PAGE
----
What Many Home Inspectors Miss

Inspection, Home BuyerAccording to Dean Graziosi, the primary purpose of a home inspection is to find things in the home
that may be dangerous or not working in the proper manner. What is not performed during a typical
home inspection is testing for environmental dangers, such as lead paint or radon. Inspectors also do
not look for signs of mold or vermin infestations. However,if they notice any signs of these conditions
and others that may be hazardous, they will typically include the information in their report. Home
inspectors are also not trained in child safety precautions or pool inspections which can leave some
issues in these areas unnoticed.

What this means for buyers is that they should have specifically trained inspectors go through
other areas of the home in search of hidden problems that may go unnoticed during a typical home
inspection. Buyers should also prepare financially for any expenses that may be required should the
additional inspection uncover any problems. Below are some ways in which you can limit any surprise
costs or eliminate them altogether.

• Choose An Experienced Inspector – Many home buyers will simply hire the inspector that is
recommended to them by their agent. Experts suggest that you interview your home inspector
prior to hiring them. You should ask how much experience they have, if they inspect the roof
of the home, do they have any knowledge on environmental concerns, and do they have any
special expertise in other areas. If the home you are purchasing includes any special features
such as a pool, you should find an inspector who has experience in that particular area.

• Common Hazards – Older homes often present buyers with different hazards than newer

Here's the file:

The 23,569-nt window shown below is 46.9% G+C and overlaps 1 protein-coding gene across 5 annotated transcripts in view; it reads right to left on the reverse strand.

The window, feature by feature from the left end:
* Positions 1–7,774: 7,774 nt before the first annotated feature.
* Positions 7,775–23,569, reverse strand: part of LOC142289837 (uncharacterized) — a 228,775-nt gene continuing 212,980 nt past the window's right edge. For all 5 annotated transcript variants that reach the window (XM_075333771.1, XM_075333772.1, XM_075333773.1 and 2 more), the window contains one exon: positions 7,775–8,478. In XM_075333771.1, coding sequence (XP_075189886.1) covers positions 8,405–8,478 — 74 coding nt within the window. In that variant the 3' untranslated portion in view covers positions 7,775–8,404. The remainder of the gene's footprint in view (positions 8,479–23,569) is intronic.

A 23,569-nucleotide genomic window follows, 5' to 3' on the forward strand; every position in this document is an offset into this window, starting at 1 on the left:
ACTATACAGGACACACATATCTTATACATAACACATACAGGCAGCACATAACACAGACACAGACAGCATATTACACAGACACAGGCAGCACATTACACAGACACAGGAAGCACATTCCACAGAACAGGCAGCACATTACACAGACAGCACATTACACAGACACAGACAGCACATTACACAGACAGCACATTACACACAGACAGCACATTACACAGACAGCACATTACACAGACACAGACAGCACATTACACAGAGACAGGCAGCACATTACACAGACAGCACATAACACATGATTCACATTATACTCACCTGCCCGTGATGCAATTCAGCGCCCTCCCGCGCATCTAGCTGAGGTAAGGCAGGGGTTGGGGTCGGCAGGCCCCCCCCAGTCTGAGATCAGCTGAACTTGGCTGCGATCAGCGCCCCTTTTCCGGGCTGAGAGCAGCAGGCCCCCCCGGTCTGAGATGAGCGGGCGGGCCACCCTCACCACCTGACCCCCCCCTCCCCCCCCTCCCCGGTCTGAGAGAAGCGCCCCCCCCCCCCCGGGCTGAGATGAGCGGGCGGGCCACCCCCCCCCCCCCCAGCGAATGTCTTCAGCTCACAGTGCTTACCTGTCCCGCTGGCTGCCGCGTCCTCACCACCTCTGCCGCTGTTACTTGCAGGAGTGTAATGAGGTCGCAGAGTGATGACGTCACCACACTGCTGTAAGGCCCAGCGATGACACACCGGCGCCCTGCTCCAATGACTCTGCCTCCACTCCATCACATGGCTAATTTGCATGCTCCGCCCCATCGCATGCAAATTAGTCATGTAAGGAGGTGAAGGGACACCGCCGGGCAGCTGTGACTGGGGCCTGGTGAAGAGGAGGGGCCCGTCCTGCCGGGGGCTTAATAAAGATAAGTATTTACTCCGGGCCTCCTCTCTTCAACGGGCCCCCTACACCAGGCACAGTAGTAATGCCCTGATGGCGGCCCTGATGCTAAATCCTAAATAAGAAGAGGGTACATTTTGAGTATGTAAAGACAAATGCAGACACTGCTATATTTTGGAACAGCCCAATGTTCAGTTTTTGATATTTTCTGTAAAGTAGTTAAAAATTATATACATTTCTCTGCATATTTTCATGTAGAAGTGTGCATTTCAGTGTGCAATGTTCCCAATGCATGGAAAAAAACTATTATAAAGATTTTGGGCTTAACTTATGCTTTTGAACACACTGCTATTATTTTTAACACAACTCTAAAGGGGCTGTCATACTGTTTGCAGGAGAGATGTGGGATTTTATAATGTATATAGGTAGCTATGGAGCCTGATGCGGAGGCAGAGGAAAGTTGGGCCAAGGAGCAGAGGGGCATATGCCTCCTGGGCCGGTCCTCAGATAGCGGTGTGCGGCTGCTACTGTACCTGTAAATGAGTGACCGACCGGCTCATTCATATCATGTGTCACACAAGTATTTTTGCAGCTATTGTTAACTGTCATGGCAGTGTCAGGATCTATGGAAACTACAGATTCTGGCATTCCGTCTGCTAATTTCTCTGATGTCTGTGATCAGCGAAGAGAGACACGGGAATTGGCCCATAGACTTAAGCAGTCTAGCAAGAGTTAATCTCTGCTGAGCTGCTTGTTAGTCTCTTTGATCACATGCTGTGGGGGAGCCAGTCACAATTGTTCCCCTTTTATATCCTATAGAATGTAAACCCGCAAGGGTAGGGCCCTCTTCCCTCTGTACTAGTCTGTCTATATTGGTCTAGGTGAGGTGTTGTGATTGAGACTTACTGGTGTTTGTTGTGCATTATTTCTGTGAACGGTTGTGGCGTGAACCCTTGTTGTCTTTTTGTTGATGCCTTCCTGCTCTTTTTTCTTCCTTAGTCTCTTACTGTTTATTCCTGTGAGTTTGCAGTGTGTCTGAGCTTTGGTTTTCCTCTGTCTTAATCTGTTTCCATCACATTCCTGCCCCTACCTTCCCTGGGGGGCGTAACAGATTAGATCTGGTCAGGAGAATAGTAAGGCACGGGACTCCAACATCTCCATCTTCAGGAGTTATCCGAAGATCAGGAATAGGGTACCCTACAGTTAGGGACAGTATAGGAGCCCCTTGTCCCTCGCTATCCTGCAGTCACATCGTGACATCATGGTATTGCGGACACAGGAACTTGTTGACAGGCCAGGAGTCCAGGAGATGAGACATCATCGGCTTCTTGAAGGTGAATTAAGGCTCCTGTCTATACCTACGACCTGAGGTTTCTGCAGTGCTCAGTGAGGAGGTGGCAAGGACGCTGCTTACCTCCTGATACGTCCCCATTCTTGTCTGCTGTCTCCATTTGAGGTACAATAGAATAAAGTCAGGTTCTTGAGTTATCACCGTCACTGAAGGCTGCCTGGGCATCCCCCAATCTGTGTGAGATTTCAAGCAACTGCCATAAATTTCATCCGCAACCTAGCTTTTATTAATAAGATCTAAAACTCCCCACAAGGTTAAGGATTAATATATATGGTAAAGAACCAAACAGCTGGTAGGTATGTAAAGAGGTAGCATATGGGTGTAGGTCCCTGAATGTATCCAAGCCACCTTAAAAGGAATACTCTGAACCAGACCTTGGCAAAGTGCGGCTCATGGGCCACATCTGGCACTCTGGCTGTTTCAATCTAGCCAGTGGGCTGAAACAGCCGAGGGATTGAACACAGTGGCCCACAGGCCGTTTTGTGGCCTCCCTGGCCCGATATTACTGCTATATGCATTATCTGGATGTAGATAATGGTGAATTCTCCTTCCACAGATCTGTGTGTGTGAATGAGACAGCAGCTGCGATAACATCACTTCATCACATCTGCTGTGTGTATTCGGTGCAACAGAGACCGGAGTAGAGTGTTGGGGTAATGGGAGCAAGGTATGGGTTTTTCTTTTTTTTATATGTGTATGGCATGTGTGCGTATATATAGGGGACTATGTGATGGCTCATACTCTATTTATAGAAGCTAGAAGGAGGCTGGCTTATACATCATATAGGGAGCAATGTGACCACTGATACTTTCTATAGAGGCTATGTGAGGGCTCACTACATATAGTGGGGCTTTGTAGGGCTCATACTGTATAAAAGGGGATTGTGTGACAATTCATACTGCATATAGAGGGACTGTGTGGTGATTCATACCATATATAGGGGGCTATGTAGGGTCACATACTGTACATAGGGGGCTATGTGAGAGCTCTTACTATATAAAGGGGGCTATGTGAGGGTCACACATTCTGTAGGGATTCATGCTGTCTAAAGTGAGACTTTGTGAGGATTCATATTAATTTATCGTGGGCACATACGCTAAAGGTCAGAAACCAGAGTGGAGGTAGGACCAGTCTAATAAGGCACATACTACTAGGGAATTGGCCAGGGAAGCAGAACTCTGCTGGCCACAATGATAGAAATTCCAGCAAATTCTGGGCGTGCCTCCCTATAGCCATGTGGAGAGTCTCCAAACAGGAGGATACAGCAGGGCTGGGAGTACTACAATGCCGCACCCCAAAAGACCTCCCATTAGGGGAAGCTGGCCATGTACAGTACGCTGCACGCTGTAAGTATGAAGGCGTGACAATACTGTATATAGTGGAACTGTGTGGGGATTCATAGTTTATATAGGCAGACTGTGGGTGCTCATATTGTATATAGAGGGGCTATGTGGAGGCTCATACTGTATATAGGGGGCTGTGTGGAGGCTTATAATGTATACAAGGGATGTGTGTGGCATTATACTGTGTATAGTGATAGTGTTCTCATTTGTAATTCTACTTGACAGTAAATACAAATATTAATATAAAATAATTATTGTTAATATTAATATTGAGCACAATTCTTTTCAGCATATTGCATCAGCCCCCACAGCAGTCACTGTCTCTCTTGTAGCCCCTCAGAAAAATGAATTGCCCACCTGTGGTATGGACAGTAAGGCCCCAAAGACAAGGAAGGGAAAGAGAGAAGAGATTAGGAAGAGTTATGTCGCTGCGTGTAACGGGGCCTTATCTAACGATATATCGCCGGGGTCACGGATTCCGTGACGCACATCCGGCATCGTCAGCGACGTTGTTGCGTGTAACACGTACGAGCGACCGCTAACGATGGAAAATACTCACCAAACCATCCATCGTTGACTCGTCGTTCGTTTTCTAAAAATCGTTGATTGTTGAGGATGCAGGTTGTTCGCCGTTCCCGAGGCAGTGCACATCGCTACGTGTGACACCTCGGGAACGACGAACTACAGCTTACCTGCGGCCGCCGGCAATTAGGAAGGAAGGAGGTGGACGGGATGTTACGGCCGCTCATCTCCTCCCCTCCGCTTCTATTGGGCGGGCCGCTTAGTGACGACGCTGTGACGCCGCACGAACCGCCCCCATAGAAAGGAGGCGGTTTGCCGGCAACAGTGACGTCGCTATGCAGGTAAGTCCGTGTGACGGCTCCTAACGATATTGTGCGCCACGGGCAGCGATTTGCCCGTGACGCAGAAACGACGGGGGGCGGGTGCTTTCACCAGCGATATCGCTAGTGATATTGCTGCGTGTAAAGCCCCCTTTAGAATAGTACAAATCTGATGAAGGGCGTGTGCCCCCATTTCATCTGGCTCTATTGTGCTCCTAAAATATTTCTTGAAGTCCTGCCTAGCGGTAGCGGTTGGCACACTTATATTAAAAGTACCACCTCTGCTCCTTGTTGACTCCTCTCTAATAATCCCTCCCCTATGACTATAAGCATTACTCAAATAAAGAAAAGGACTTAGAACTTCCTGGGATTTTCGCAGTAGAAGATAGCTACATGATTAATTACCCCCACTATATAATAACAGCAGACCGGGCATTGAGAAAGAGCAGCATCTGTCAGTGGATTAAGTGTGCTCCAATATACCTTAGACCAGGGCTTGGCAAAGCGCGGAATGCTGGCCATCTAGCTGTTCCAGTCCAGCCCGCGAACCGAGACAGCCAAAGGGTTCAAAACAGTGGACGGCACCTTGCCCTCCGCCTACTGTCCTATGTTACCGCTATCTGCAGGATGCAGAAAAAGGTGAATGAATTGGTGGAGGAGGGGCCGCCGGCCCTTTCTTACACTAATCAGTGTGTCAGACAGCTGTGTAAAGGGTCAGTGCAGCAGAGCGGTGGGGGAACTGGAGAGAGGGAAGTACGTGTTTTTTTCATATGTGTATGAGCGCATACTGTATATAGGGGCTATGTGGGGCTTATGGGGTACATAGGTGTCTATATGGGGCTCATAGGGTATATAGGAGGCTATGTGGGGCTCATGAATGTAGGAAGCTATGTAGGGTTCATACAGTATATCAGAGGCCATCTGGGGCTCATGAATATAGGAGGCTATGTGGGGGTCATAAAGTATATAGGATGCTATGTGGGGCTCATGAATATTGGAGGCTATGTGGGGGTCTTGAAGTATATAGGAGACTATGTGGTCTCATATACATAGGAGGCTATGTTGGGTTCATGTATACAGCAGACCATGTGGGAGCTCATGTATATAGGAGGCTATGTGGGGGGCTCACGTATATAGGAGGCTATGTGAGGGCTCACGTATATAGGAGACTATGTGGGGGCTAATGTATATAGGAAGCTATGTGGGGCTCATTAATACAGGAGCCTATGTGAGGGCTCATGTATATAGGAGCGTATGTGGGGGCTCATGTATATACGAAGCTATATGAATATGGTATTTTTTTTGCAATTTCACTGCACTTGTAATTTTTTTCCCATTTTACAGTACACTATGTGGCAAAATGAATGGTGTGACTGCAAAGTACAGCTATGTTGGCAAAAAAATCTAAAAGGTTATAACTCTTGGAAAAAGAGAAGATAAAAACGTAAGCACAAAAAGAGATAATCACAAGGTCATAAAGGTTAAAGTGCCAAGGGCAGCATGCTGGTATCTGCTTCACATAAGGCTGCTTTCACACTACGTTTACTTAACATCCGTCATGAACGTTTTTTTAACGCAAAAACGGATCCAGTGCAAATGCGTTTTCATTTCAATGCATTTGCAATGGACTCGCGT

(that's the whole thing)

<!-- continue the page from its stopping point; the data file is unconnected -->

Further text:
homes. To ensure that your home is properly inspected, you should hire a home inspector who
has specific experience related to older homes. Inspectors who are familiar with older homes
and the dangers they may have know what to look for when it comes to environmental hazards,
such as lead paint, asbestos, and radon. If you inspector should uncover any of these issues, you
can ask the seller to pay for a portion or all of the costs associated with removal, containment,
and abatement.

• Safety Concerns – If you have any doubts about the safety of a particular area of the home you
are purchasing, you always have the option of bringing in safety experts. These experts can
range from chimney inspectors to child-safety experts. These experts will be able to notice
anything that may be hazardous or dangerous in the home. They can provide you with ideas
on how to solve the problem or may have other suggestions on how to handle a particular
problem. It may be worth the additional expense to ensure that the home you are buying is as
safe as possible for you and your family.

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